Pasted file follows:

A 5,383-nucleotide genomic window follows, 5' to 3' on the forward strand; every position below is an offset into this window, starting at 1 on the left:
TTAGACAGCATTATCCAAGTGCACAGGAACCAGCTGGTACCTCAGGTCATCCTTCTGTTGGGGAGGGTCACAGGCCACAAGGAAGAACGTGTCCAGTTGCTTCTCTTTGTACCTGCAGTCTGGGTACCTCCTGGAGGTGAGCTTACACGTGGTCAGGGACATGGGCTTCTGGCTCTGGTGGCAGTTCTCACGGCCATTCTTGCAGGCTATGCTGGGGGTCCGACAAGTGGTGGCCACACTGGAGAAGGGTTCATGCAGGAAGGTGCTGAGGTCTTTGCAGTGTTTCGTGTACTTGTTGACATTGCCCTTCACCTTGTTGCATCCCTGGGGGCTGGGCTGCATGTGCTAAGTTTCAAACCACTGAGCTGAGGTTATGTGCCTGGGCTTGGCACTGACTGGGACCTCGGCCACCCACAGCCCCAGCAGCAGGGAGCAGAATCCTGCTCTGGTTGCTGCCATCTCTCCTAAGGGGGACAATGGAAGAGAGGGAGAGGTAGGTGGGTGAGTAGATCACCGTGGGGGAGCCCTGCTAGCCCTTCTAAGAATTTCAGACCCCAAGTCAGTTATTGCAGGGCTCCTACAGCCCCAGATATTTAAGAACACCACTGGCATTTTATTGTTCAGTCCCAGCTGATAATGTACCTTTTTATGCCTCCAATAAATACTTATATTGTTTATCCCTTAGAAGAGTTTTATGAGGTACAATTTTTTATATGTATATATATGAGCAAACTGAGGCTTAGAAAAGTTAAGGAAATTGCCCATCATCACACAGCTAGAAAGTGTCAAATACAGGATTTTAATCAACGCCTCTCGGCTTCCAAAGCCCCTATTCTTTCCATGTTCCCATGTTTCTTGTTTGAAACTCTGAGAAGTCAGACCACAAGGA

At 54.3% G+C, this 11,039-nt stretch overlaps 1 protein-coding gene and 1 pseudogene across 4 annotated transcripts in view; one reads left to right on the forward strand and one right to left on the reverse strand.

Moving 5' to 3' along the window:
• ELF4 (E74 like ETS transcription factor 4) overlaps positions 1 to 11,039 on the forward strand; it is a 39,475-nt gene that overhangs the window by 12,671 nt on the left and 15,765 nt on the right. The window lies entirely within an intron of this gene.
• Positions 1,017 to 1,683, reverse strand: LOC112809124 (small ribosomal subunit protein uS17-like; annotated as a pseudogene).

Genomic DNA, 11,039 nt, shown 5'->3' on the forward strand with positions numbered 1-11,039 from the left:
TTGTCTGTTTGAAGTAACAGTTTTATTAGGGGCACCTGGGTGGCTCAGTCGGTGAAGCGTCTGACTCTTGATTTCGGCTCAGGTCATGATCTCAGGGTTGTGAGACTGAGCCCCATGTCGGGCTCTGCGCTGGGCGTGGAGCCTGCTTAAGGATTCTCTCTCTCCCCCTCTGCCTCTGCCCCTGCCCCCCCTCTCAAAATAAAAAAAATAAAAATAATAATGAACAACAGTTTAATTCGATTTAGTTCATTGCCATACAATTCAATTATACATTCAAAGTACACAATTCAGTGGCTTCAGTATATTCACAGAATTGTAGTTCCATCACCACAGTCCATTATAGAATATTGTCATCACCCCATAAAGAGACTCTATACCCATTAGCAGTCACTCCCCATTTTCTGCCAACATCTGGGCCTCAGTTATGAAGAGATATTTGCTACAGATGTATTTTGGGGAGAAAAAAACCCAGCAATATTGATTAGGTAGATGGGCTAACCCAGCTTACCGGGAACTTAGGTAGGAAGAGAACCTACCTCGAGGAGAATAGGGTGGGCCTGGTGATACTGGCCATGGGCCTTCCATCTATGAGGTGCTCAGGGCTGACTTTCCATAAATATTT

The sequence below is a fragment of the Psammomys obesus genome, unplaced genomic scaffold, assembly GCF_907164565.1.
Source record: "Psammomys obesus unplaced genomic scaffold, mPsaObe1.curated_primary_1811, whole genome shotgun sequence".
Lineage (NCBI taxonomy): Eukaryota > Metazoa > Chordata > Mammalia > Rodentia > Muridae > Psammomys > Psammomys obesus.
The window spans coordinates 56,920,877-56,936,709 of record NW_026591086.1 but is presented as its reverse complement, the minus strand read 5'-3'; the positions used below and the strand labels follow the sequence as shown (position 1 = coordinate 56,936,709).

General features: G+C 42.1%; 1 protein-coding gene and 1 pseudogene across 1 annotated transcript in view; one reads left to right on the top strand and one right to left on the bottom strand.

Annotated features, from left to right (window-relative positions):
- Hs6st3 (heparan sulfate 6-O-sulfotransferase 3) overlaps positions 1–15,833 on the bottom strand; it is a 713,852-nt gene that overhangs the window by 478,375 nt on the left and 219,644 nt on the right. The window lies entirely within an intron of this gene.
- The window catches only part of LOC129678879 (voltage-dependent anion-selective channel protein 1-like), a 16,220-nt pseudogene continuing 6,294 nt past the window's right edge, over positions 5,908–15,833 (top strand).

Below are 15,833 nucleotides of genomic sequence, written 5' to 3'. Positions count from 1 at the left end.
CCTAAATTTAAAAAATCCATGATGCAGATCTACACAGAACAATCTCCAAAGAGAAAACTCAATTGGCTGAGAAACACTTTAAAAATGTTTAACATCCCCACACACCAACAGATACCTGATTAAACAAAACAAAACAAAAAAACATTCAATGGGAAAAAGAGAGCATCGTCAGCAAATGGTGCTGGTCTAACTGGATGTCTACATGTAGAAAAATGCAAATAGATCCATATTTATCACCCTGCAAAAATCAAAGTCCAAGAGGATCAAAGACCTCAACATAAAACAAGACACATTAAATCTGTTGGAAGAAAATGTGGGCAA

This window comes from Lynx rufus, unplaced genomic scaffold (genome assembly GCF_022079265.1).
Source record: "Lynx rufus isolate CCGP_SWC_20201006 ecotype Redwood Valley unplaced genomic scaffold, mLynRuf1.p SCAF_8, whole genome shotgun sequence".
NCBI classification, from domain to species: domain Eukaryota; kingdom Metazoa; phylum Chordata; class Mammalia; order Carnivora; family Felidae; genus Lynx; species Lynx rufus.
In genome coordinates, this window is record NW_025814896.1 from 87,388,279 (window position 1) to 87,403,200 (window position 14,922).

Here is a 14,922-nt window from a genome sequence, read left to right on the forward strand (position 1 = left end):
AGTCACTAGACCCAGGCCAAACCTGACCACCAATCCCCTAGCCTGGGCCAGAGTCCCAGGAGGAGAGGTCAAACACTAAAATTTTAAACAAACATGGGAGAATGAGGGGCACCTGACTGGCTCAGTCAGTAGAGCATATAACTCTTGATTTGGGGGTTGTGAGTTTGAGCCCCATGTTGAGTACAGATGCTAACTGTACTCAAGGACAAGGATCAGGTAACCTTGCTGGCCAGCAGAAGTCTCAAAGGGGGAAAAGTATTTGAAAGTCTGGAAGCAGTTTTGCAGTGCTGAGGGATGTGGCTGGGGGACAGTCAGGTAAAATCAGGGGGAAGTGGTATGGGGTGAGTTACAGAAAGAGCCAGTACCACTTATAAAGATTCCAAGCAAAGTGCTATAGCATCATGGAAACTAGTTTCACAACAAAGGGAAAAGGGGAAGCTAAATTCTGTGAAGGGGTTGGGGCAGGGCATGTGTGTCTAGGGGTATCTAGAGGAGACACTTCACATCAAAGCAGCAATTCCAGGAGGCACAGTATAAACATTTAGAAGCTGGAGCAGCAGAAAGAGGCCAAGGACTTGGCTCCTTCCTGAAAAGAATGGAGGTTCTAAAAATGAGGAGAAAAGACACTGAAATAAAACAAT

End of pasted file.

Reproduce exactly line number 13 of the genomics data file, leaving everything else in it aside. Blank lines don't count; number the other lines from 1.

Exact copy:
General features: G+C 42.1%; 1 protein-coding gene and 1 pseudogene across 1 annotated transcript in view; one reads left to right on the top strand and one right to left on the bottom strand.